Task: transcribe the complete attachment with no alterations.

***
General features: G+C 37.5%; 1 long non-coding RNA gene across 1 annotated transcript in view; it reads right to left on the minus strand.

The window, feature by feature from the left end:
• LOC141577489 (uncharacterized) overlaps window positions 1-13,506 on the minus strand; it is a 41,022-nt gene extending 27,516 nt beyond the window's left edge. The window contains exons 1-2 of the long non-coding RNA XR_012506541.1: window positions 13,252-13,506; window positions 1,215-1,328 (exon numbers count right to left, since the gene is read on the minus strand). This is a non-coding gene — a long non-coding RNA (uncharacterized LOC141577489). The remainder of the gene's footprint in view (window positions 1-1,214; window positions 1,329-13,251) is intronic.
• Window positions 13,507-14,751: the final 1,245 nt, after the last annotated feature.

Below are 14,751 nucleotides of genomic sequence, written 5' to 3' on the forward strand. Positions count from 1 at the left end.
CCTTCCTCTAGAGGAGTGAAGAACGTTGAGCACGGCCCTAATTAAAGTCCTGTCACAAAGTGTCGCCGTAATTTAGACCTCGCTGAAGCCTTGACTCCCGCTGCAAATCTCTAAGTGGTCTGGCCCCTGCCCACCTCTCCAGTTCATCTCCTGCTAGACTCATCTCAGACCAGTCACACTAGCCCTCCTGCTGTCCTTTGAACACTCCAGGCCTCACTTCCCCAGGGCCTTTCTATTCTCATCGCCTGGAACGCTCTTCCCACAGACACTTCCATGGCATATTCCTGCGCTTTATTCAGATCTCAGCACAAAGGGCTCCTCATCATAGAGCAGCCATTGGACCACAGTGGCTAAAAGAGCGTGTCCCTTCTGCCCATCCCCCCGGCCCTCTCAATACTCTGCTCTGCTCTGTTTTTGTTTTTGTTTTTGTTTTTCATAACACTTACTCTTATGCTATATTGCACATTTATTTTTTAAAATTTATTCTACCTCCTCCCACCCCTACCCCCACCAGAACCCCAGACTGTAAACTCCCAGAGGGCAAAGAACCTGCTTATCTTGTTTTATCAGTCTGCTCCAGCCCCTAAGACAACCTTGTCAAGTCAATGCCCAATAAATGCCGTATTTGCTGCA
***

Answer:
General features: G+C 37.5%; 1 long non-coding RNA gene across 1 annotated transcript in view; it reads right to left on the minus strand.

The window, feature by feature from the left end:
• LOC141577489 (uncharacterized) overlaps window positions 1-13,506 on the minus strand; it is a 41,022-nt gene extending 27,516 nt beyond the window's left edge. The window contains exons 1-2 of the long non-coding RNA XR_012506541.1: window positions 13,252-13,506; window positions 1,215-1,328 (exon numbers count right to left, since the gene is read on the minus strand). This is a non-coding gene — a long non-coding RNA (uncharacterized LOC141577489). The remainder of the gene's footprint in view (window positions 1-1,214; window positions 1,329-13,251) is intronic.
• Window positions 13,507-14,751: the final 1,245 nt, after the last annotated feature.

Below are 14,751 nucleotides of genomic sequence, written 5' to 3' on the forward strand. Positions count from 1 at the left end.
CCTTCCTCTAGAGGAGTGAAGAACGTTGAGCACGGCCCTAATTAAAGTCCTGTCACAAAGTGTCGCCGTAATTTAGACCTCGCTGAAGCCTTGACTCCCGCTGCAAATCTCTAAGTGGTCTGGCCCCTGCCCACCTCTCCAGTTCATCTCCTGCTAGACTCATCTCAGACCAGTCACACTAGCCCTCCTGCTGTCCTTTGAACACTCCAGGCCTCACTTCCCCAGGGCCTTTCTATTCTCATCGCCTGGAACGCTCTTCCCACAGACACTTCCATGGCATATTCCTGCGCTTTATTCAGATCTCAGCACAAAGGGCTCCTCATCATAGAGCAGCCATTGGACCACAGTGGCTAAAAGAGCGTGTCCCTTCTGCCCATCCCCCCGGCCCTCTCAATACTCTGCTCTGCTCTGTTTTTGTTTTTGTTTTTGTTTTTCATAACACTTACTCTTATGCTATATTGCACATTTATTTTTTAAAATTTATTCTACCTCCTCCCACCCCTACCCCCACCAGAACCCCAGACTGTAAACTCCCAGAGGGCAAAGAACCTGCTTATCTTGTTTTATCAGTCTGCTCCAGCCCCTAAGACAACCTTGTCAAGTCAATGCCCAATAAATGCCGTATTTGCTGCA